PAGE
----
By Silas Nyanchwani
5.”The Superfluous Man”
This is yet the most important chapter in Walter Trobisch ‘s book, “The Misunderstood Man”
The chapter focuses on the emptiness men feel in their relationship with women especially in marriage after kids pop up.
After the wife gives birth, the man’s role becomes peripheral, after a fashion.
When a man becomes a father, he enters an existential crisis. He feels Superfluous and unnecessary. And sometimes like a pain in the neck.
The joy of the wife becoming pregnant, soon evaporates as the man quickly becomes a spectator. It is a painful reminder that he will never carry the unborn baby(at least until technology takes this evolutionary or divine duty from humans it remains so.
During birth, the wife is assisted by the medical team and sometimes men are not even in theatre. Once he has fulfilled his biological duty, he is no longer needed.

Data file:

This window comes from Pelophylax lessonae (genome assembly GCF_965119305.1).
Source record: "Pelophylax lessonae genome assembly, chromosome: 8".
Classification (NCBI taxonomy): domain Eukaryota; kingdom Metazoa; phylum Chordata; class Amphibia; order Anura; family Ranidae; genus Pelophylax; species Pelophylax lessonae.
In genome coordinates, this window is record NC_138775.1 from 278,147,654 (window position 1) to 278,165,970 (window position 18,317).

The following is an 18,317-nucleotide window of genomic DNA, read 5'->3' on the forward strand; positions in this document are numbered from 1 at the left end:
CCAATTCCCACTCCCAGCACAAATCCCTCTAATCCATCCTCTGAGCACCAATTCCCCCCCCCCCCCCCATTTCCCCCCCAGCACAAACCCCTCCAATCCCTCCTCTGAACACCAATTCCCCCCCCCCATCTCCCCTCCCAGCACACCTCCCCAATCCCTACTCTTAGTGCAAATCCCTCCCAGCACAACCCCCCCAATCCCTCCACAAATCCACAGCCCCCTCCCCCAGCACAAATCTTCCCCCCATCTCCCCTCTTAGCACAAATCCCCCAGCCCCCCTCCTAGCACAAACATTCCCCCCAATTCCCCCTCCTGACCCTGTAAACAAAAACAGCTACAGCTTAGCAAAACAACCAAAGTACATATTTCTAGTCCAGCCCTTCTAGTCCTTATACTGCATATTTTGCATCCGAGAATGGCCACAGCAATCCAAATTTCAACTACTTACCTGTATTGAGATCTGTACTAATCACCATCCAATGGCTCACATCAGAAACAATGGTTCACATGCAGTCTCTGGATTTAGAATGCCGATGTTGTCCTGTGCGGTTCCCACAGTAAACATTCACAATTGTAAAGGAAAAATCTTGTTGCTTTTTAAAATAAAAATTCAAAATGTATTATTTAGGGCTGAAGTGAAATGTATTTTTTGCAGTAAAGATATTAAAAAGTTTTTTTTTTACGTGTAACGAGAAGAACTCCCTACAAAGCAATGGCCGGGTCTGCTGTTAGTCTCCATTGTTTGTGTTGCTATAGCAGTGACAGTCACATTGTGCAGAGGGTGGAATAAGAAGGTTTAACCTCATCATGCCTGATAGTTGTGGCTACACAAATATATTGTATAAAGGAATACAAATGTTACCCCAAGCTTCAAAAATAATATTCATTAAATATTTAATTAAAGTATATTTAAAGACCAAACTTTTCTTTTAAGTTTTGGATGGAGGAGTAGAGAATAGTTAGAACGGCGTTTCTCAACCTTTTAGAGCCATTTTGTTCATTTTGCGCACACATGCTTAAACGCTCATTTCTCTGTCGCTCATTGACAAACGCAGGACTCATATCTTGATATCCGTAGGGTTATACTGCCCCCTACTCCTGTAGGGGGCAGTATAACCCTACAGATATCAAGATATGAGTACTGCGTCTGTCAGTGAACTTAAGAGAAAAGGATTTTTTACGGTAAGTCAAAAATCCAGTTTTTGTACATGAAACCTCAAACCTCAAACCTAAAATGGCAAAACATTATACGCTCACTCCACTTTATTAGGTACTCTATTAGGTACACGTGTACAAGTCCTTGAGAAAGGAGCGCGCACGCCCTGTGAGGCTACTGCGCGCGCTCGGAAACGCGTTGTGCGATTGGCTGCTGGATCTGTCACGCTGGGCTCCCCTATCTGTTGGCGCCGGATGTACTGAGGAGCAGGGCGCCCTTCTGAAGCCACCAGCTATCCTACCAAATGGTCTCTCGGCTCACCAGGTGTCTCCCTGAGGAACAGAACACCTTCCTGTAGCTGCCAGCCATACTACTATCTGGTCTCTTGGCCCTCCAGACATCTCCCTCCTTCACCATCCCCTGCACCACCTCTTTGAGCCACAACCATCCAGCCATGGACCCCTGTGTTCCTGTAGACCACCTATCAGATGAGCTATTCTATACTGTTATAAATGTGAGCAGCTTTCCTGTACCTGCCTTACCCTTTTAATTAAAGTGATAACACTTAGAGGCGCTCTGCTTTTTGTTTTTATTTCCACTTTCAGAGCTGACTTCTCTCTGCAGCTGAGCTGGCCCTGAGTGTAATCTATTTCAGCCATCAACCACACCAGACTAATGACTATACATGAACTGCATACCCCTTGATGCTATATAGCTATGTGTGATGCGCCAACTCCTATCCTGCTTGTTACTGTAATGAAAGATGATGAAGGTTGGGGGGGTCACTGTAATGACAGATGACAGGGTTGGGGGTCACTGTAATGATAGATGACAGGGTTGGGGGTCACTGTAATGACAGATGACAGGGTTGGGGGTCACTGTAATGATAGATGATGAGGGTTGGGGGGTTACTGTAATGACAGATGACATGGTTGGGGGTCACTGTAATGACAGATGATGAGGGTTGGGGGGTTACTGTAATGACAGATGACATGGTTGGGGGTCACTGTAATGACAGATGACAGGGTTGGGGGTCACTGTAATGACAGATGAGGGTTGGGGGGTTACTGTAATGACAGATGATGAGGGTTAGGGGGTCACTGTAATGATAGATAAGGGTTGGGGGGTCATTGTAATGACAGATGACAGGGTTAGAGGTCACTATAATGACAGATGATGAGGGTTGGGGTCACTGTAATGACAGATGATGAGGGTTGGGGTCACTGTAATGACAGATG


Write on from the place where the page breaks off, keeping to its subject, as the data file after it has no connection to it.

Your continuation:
After birth, the child depends on the mother in their first years of nourishment. Again, he watches from the sidelines, helpless. Even the nurturing and catering to the child’s need is instinctively not wired to men.
A father is mostly needed when kids become teenagers and here he is given an antagonistic role, where he has to play the bad cop, which sometimes may not endear him to the children.
As divorce numbers go up and mothers more than ever before lock father’s out of their children’s life, men may even feel more and more displaced.
That is why men lately complain that they hate being seen as ATMs and want their humanity acknowledged. They are making this request at at a time when some women can’t see a man’s humanity if he is not rich.
The superfluous feeling leads to a very frustrated man.
Tomorrow, we focus on the “Frustrated Man”.